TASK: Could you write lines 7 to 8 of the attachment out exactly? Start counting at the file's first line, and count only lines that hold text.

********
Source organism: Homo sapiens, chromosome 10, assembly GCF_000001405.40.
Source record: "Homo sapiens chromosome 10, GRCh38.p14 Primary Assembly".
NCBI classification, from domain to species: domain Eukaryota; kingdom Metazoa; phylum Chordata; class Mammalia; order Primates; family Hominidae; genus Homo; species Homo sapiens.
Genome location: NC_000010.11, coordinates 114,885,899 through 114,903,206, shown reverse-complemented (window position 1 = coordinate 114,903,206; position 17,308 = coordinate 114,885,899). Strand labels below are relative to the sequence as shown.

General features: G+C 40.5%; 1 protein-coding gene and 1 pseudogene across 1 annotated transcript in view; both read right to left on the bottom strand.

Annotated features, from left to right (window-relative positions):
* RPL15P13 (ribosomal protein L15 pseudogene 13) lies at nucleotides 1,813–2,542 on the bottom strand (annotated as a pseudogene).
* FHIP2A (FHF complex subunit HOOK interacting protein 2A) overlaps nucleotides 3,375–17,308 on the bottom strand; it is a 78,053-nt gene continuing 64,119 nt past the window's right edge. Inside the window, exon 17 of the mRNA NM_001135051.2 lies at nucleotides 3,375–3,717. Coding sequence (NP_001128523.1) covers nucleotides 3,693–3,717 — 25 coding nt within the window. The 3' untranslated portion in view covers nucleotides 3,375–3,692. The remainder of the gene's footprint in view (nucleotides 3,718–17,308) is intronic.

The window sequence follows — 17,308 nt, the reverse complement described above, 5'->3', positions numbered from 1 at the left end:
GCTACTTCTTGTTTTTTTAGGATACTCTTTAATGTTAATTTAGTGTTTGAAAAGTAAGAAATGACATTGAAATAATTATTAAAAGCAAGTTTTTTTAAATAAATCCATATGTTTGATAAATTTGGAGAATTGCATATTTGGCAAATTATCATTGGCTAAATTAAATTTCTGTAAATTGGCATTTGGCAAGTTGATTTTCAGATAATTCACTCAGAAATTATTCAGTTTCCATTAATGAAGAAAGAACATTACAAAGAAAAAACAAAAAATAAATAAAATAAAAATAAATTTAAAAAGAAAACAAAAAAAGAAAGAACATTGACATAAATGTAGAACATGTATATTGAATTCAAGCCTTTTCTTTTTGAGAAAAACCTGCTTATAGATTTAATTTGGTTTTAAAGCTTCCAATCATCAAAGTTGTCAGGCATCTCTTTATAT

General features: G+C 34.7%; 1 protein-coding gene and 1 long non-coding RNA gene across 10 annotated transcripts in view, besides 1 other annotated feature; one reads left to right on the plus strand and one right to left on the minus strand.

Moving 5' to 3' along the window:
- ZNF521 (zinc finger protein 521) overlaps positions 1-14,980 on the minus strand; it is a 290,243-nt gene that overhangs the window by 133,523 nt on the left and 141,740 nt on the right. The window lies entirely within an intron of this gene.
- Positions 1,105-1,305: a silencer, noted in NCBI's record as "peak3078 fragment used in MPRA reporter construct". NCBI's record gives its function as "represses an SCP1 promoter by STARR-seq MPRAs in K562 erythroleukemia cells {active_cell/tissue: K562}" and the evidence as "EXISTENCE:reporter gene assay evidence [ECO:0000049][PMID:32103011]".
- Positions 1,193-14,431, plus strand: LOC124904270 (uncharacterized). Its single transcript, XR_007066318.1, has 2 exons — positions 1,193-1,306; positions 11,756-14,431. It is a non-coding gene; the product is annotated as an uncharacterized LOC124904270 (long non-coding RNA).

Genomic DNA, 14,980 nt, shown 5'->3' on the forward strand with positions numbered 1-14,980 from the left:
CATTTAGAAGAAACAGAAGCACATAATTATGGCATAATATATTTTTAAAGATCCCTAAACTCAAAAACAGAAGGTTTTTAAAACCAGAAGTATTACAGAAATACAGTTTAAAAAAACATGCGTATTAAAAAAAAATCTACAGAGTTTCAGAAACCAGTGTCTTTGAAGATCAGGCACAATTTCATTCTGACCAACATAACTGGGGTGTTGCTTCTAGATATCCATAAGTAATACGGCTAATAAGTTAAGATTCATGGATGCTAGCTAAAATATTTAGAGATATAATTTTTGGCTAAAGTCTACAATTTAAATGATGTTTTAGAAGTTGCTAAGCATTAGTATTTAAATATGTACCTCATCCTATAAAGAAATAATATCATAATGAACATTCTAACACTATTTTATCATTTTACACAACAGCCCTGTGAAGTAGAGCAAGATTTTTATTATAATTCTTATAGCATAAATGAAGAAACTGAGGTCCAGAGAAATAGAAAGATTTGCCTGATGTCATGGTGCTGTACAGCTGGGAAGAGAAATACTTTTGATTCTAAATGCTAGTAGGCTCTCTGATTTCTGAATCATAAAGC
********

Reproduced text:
* RPL15P13 (ribosomal protein L15 pseudogene 13) lies at nucleotides 1,813–2,542 on the bottom strand (annotated as a pseudogene).
* FHIP2A (FHF complex subunit HOOK interacting protein 2A) overlaps nucleotides 3,375–17,308 on the bottom strand; it is a 78,053-nt gene continuing 64,119 nt past the window's right edge. Inside the window, exon 17 of the mRNA NM_001135051.2 lies at nucleotides 3,375–3,717. Coding sequence (NP_001128523.1) covers nucleotides 3,693–3,717 — 25 coding nt within the window. The 3' untranslated portion in view covers nucleotides 3,375–3,692. The remainder of the gene's footprint in view (nucleotides 3,718–17,308) is intronic.